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FCA: Advice can be given online with no human intervention

FCA chief executive Martin Wheatley says financial products can be sold online on an advised basis with no human intervention.

Speaking to the Treasury select committee today, Wheatley said the FCA will consult on the dividing line between advice and execution-only in the next three months.

TSC chair Andrew Tyrie asked Wheatley if it is possible to sell a product online and offer advice without human intervention, to which Wheatley replied  “Yes”.

However, Wheatley said it should be “much clearer” when advice is been given online because there is currently “misunderstanding” from consumers.

He said: “It is a real concern because the distinction between advised and execution-only products on the web is not a distinction people easily determine. We are spending a lot of time talking to the industry about whether we need to revise our guidance to make sure products fall into one class or the other.”

In December the FCA launched a thematic review into non-advised and execution-only sales and is currently making visits to 14 sampled firms.

Speaking alongside Wheatley this morning, FCA chairman John Griffith-Jones said he was working with firms on a simplified advice model.

He said: “What we are trying to do is get this automated so there is some form of checklist to get to an answer. It may not be a perfect answer but it is cost effective for a relatively small amount of money. My view is that we should encourage innovation in this area. Ultimately we will have to take decisions about whether it is good enough but we should not let the perfect be the enemy of the good.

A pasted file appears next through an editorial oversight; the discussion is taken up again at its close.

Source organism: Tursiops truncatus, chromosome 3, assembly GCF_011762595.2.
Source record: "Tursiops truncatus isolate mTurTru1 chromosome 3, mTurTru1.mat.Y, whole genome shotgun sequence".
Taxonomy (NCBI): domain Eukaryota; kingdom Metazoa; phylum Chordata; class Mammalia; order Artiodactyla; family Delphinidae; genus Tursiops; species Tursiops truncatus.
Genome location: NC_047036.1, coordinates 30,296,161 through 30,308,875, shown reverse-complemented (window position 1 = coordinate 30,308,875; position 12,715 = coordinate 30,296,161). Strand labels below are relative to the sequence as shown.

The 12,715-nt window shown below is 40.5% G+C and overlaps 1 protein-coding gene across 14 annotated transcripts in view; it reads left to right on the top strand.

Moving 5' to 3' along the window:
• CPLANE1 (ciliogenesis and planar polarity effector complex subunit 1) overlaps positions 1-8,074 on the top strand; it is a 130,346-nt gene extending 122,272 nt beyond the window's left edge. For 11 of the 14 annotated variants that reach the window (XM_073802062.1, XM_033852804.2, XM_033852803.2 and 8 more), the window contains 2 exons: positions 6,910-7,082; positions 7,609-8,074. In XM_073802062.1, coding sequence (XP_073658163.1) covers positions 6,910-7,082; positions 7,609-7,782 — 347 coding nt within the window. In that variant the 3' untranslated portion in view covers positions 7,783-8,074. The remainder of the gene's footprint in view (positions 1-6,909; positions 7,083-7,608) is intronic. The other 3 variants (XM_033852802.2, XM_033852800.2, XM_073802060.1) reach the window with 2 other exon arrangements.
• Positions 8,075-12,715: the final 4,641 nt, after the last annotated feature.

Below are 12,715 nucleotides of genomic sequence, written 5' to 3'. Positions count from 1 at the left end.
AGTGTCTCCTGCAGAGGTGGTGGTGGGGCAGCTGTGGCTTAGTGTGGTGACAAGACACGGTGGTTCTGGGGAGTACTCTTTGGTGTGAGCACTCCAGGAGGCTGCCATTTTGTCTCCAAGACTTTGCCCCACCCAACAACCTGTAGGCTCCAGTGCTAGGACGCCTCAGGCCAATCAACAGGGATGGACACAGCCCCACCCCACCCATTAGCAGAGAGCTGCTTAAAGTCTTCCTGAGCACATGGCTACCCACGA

“The fundamental problem is the cost of providing advice at all. I would rather have some good automated system that gets to a reasonable understanding of all products rather than hidden trail commission in the past.”

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Comments

There are 20 comments at the moment, we would love to hear your opinion too.

  1. The computer says – No!

    Thats it boys and girls why are we wasting our time lets give it up now, leave it to the computer. I also believe that regulation can be given on line and that there is no need for expensive regulators, theirs offices, their flowers, their 5 star accommodation, and Club Class Flights etc etc etc.

    Who were those fools that thought this idiot would be any better than the last one? Same people, same cushy jobs, same bunch of intellectually bankrupt parasites.

  2. Rodney W Leonard 4th February 2014 at 3:35 pm

    Utter rubbish you need to be with clients to see their reaction to questions and have empathy with them.
    You can diagnose a car from a distance if it is plugged in to the net but you cannot fix it! If it is a mechanical problem.